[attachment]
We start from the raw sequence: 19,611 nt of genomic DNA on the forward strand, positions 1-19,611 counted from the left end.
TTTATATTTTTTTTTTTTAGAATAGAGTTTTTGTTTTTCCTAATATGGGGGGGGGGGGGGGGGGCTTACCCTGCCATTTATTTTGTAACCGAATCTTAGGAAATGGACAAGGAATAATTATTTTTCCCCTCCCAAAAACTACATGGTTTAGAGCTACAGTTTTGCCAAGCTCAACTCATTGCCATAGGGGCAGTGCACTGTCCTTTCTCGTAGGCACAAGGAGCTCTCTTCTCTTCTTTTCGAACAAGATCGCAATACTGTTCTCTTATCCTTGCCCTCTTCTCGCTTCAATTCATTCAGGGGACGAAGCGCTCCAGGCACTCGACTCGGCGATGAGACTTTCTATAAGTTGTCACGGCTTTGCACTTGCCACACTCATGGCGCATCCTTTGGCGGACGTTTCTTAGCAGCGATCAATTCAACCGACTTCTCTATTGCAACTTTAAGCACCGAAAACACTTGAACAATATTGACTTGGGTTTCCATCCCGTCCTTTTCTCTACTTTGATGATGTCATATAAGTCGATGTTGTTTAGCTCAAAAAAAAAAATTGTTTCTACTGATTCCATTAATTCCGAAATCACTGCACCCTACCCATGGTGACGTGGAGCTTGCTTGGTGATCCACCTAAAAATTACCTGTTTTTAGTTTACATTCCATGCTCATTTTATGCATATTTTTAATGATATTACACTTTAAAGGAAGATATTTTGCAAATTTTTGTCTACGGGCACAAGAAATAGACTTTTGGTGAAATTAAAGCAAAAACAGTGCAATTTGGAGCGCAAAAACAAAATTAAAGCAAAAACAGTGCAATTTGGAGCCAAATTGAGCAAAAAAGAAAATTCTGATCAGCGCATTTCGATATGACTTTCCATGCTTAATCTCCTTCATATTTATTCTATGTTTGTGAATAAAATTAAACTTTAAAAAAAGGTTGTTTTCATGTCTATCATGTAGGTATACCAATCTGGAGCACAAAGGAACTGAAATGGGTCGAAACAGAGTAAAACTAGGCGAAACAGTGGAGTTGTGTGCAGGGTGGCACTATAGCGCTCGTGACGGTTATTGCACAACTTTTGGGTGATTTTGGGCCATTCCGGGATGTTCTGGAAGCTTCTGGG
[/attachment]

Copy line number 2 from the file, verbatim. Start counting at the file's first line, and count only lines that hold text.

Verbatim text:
TTTATATTTTTTTTTTTTAGAATAGAGTTTTTGTTTTTCCTAATATGGGGGGGGGGGGGGGGGGCTTACCCTGCCATTTATTTTGTAACCGAATCTTAGGAAATGGACAAGGAATAATTATTTTTCCCCTCCCAAAAACTACATGGTTTAGAGCTACAGTTTTGCCAAGCTCAACTCATTGCCATAGGGGCAGTGCACTGTCCTTTCTCGTAGGCACAAGGAGCTCTCTTCTCTTCTTTTCGAACAAGATCGCAATACTGTTCTCTTATCCTTGCCCTCTTCTCGCTTCAATTCATTCAGGGGACGAAGCGCTCCAGGCACTCGACTCGGCGATGAGACTTTCTATAAGTTGTCACGGCTTTGCACTTGCCACACTCATGGCGCATCCTTTGGCGGACGTTTCTTAGCAGCGATCAATTCAACCGACTTCTCTATTGCAACTTTAAGCACCGAAAACACTTGAACAATATTGACTTGGGTTTCCATCCCGTCCTTTTCTCTACTTTGATGATGTCATATAAGTCGATGTTGTTTAGCTCAAAAAAAAAAATTGTTTCTACTGATTCCATTAATTCCGAAATCACTGCACCCTACCCATGGTGACGTGGAGCTTGCTTGGTGATCCACCTAAAAATTACCTGTTTTTAGTTTACATTCCATGCTCATTTTATGCATATTTTTAATGATATTACACTTTAAAGGAAGATATTTTGCAAATTTTTGTCTACGGGCACAAGAAATAGACTTTTGGTGAAATTAAAGCAAAAACAGTGCAATTTGGAGCGCAAAAACAAAATTAAAGCAAAAACAGTGCAATTTGGAGCCAAATTGAGCAAAAAAGAAAATTCTGATCAGCGCATTTCGATATGACTTTCCATGCTTAATCTCCTTCATATTTATTCTATGTTTGTGAATAAAATTAAACTTTAAAAAAAGGTTGTTTTCATGTCTATCATGTAGGTATACCAATCTGGAGCACAAAGGAACTGAAATGGGTCGAAACAGAGTAAAACTAGGCGAAACAGTGGAGTTGTGTGCAGGGTGGCACTATAGCGCTCGTGACGGTTATTGCACAACTTTTGGGTGATTTTGGGCCATTCCGGGATGTTCTGGAAGCTTCTGGG